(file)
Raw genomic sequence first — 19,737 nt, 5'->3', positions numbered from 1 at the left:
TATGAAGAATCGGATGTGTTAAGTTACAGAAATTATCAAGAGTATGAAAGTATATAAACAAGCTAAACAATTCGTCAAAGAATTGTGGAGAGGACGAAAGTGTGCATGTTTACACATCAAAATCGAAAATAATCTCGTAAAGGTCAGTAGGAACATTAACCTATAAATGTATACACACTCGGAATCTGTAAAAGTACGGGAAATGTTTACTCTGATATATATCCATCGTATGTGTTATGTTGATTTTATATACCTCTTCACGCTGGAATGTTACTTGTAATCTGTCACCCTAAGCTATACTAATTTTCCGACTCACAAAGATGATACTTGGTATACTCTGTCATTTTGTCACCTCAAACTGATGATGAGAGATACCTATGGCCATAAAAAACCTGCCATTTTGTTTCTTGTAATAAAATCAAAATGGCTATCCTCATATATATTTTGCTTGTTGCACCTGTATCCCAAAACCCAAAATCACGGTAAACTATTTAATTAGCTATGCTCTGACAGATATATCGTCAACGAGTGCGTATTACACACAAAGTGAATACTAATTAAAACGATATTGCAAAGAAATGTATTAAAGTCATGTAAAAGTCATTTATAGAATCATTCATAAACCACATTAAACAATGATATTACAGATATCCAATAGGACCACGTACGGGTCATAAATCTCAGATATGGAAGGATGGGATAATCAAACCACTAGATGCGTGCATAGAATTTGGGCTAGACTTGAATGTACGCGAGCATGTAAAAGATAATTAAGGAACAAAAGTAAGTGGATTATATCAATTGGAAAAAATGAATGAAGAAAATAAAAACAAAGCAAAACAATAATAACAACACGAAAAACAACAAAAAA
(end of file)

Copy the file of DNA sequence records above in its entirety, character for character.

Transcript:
Raw genomic sequence first — 19,737 nt, 5'->3', positions numbered from 1 at the left:
TATGAAGAATCGGATGTGTTAAGTTACAGAAATTATCAAGAGTATGAAAGTATATAAACAAGCTAAACAATTCGTCAAAGAATTGTGGAGAGGACGAAAGTGTGCATGTTTACACATCAAAATCGAAAATAATCTCGTAAAGGTCAGTAGGAACATTAACCTATAAATGTATACACACTCGGAATCTGTAAAAGTACGGGAAATGTTTACTCTGATATATATCCATCGTATGTGTTATGTTGATTTTATATACCTCTTCACGCTGGAATGTTACTTGTAATCTGTCACCCTAAGCTATACTAATTTTCCGACTCACAAAGATGATACTTGGTATACTCTGTCATTTTGTCACCTCAAACTGATGATGAGAGATACCTATGGCCATAAAAAACCTGCCATTTTGTTTCTTGTAATAAAATCAAAATGGCTATCCTCATATATATTTTGCTTGTTGCACCTGTATCCCAAAACCCAAAATCACGGTAAACTATTTAATTAGCTATGCTCTGACAGATATATCGTCAACGAGTGCGTATTACACACAAAGTGAATACTAATTAAAACGATATTGCAAAGAAATGTATTAAAGTCATGTAAAAGTCATTTATAGAATCATTCATAAACCACATTAAACAATGATATTACAGATATCCAATAGGACCACGTACGGGTCATAAATCTCAGATATGGAAGGATGGGATAATCAAACCACTAGATGCGTGCATAGAATTTGGGCTAGACTTGAATGTACGCGAGCATGTAAAAGATAATTAAGGAACAAAAGTAAGTGGATTATATCAATTGGAAAAAATGAATGAAGAAAATAAAAACAAAGCAAAACAATAATAACAACACGAAAAACAACAAAAAA